There was a time when television was a one-way medium. We talk. You listen. I’m not taking about ancient history here, either. As recent as ten years ago, TV was clearly made for the coach potato – but not anymore.
Never was this more true than Sunday morning where freezing temperatures and heavy morning rain turned the local roads into ice rinks. Allegheny county 9-1-1 got 478 traffic calls and the parkways were shut down by PennDot.
While traffic was at a standstill and the region was frozen by, literally, the “perfect storm”, two things happened that kept the crash count from going even higher. First, the fact it was a Sunday morning and not a weekend morning with much more traffic. Second, the drivers in this region had the viewers of channel 4.
While we broadcasted non-stop Sunday morning and even had reporters calling in, we had more than one extra pair of eyes and ears. We had viewers calling us, e-mailing our website and letting us know what was happening all over the region. We had viewers who saw trouble in their neighborhood and after getting off the road, got in touch with us. As Ashlie Hardway reported today, we got dozens of e-mails alerting us to what was happening and allowing us to warn others.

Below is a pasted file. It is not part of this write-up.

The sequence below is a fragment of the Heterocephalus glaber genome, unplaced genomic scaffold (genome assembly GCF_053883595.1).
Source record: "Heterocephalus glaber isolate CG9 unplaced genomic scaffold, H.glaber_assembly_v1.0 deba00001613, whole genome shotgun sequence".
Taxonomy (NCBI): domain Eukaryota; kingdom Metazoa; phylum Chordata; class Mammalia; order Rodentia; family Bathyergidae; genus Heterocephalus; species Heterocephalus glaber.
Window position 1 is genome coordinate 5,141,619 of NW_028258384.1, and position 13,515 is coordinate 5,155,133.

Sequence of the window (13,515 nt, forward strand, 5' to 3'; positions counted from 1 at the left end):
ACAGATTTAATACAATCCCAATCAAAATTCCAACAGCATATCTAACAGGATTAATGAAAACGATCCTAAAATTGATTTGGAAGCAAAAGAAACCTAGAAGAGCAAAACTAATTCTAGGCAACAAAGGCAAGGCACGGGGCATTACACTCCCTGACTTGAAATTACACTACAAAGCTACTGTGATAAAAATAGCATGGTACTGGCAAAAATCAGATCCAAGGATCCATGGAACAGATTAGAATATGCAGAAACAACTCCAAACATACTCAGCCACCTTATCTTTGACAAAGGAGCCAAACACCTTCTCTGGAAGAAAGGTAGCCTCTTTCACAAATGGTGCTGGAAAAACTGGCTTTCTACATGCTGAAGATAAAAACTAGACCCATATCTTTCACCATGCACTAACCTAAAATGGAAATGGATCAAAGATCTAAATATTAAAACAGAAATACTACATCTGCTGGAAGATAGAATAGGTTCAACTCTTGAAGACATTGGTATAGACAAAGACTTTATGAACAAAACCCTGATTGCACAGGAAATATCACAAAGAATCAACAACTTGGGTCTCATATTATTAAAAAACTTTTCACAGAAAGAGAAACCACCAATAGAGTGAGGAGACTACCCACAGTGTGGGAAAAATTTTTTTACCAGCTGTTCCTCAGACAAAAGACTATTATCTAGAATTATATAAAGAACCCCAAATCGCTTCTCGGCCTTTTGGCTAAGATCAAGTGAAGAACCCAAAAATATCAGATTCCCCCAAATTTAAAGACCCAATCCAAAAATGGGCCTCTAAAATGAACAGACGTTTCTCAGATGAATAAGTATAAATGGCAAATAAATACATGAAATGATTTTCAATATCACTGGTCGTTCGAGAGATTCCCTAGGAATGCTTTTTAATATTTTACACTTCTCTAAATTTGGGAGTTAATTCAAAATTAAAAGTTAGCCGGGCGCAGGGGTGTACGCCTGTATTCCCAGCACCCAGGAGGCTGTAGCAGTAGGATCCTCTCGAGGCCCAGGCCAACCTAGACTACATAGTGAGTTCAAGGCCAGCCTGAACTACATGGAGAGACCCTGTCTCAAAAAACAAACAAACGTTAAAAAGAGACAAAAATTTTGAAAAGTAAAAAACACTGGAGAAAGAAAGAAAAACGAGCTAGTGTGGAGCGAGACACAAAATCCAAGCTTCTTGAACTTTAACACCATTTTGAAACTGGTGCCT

Slick roads, icy conditions made for a dangerous Sunday for local motorists. It could have been worse, if not for you. ( Courtesy: Guy Wathen, Trib )
That is really the “perfect storm” and the perfect combination. While we are the broadcasters and the journalists, you are the people who live life everyday and see everything. You know your towns, your streets and your communities. You have a vested interest in your region and responded as such on Sunday.
A TV station is no longer a one-way street. It’s a community resource and a center of common discourse and discussion. It is a place where, either verbally or electronically, ideas are exchanged and information is passed. In the end, a TV station is a public resource and its only as effective as the citizens who use it.
Sunday, you used it to its fullest potential. Congratulations … and thanks!